No arrests, few leads in slayings of husband, wife

John Hacker

Officers with the Tri-State Major Case Squad, who were helping local investigators check leads in the slaying of a rural Carthage couple, were sent home Friday as the flow of leads dwindled to a trickle.

The investigation into the Oct. 12 deaths of Bob Sheldon, 70, and his wife, Ellen Louise Sheldon, 71, at their home on North Black Powder Lane west of Carthage continues as investigators plan to take a second look a the leads they have gathered to make sure no detail has been overlooked.

Jasper County Sheriff Archie Dunn said there may have been a couple of Missouri State Highway Patrol Troopers still at the Jasper County Jail helping run down clues Saturday, but most other officers with the squad were sent home Friday.

Dunn said the Major Case Squad is most useful in the first few days after a crime when a flood of leads can sometimes overwhelm investigators from a local department.

It brings in additional, experienced investigators when they can be used to run down the leads that come in.

"You always get an influx of leads that need to be checked at first," Dunn said. "That influx of leads has slowed to a trickle, so we didn't need all the extra officers."

Dunn said Saturday any rumors of an arrest in the case are false.

"Boy, I would love to tell you they are true, but they aren't," Dunn said. "If they were, we'd be shouting about it."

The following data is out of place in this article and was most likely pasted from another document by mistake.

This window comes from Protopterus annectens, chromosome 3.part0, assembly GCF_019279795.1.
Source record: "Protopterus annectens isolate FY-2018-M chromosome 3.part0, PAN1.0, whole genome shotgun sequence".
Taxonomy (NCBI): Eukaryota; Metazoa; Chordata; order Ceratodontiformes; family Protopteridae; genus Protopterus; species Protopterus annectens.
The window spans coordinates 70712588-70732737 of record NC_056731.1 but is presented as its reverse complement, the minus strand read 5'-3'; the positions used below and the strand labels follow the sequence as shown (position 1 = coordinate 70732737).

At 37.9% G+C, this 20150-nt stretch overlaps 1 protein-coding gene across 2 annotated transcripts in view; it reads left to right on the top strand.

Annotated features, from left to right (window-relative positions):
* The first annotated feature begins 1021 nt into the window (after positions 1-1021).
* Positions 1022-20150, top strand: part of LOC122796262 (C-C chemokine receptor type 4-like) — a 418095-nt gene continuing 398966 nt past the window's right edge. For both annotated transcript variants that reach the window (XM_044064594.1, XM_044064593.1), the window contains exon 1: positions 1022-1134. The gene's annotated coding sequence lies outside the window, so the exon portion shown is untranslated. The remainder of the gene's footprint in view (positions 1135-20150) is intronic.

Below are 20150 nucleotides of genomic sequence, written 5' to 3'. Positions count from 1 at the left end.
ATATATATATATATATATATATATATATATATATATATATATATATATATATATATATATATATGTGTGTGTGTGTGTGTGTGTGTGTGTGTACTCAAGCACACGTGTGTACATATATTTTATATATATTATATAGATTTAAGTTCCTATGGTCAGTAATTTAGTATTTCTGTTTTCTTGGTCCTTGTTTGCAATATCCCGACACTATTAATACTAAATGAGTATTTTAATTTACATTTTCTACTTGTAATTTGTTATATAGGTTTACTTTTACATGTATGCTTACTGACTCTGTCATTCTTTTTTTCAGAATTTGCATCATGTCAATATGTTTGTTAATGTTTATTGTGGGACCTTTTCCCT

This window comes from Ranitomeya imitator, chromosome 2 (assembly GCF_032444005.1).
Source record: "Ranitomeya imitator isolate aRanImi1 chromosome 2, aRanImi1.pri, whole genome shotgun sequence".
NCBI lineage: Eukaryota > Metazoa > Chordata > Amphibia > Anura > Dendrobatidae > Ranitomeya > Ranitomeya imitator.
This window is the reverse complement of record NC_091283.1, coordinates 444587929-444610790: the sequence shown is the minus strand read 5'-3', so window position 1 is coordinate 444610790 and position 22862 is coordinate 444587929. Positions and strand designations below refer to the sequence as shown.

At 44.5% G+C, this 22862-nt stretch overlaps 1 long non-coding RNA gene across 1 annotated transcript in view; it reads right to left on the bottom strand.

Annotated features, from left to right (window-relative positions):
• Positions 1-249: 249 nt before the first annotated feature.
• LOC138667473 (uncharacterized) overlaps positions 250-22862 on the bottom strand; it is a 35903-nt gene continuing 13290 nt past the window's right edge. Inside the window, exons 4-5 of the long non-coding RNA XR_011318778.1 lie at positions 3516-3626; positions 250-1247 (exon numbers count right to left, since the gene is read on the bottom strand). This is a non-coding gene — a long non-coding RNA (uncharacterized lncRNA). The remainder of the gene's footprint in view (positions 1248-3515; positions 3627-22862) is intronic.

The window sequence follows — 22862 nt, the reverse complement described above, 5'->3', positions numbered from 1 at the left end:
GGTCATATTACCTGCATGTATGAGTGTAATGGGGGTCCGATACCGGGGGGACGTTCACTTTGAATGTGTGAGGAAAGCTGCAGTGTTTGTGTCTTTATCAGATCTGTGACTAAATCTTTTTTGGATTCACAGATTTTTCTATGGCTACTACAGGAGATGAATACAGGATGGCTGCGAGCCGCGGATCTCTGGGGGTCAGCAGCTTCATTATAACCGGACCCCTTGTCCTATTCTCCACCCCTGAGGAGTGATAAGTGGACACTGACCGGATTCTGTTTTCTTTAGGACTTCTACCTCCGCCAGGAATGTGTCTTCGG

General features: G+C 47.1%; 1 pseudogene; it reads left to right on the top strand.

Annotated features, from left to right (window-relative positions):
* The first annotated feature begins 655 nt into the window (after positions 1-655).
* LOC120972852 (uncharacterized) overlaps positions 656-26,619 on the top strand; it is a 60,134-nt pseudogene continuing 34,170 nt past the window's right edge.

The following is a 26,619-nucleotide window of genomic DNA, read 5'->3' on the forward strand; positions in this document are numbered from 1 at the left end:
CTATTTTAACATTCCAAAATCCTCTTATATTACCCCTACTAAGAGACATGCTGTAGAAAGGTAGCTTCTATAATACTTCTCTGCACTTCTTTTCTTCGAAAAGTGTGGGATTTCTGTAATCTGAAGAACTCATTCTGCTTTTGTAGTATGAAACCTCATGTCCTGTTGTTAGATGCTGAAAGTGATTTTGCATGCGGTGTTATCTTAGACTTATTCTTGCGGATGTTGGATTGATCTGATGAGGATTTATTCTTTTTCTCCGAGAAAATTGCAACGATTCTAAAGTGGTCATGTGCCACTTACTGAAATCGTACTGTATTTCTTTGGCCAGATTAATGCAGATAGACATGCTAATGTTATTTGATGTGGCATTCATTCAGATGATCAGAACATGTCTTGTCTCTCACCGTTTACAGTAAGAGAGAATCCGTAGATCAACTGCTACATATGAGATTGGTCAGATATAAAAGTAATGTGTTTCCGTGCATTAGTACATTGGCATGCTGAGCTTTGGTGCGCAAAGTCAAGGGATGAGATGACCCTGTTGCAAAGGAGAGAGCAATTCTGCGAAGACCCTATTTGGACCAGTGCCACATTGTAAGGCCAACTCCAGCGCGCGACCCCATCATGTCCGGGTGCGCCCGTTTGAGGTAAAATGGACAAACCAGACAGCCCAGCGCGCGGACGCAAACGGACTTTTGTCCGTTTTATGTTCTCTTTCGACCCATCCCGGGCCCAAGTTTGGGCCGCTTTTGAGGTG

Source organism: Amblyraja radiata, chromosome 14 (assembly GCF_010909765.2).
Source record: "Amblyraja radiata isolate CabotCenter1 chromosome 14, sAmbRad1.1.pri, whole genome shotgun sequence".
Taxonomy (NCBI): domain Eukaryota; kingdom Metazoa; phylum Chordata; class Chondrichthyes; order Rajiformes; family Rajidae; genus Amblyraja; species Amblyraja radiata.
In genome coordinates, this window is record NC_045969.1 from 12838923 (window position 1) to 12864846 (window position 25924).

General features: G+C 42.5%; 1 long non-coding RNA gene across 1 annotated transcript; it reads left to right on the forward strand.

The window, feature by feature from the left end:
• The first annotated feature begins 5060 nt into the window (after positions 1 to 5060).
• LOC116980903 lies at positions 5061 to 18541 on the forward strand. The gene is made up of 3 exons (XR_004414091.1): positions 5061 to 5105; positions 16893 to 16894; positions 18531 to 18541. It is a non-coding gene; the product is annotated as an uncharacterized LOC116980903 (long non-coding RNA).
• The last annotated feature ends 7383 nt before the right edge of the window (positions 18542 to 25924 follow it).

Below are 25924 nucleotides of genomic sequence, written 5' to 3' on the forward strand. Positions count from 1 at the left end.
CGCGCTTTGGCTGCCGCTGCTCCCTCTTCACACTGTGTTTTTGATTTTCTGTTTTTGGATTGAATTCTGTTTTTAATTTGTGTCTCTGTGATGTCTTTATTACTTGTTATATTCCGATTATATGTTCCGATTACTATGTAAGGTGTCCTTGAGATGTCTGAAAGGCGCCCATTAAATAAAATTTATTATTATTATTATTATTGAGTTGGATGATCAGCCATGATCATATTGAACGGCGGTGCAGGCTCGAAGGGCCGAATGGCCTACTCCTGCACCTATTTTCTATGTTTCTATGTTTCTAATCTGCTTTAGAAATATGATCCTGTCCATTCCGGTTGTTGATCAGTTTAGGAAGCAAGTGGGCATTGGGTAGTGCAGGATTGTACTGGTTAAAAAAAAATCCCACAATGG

Dunn said officers still have control of the home and the nearby Old Cabin Shop, where Bob Sheldon sold hunting equipment for a number of years.

Dunn said he and the other officers are still working on the investigation.

Dunn said in the meantime, he recommended that people be cautious, but not panic.

"Obviously someone who killed two people is still on the loose and I would be wrong to say that is not a concern," Dunn said. "That neighborhood should be safe because there are officers watching the crime scene 24 hours a day, and other people should use reasonable precautions."

Fast Fact:

The purpose of a unit like the Tri-State Major Case Squad is to bring a lot of investigators to look into a lot of leads and clues in the shortest amount of time possible. The initial discovery of a crime usually produces a flood of information that must be checked as quickly as possible. Once that initial flood of information starts slowing down, usually within a few days of the crime, the number of officers needed to check those leads goes down so those officers can be released to return to their normal duties in their own departments.

Carthage Press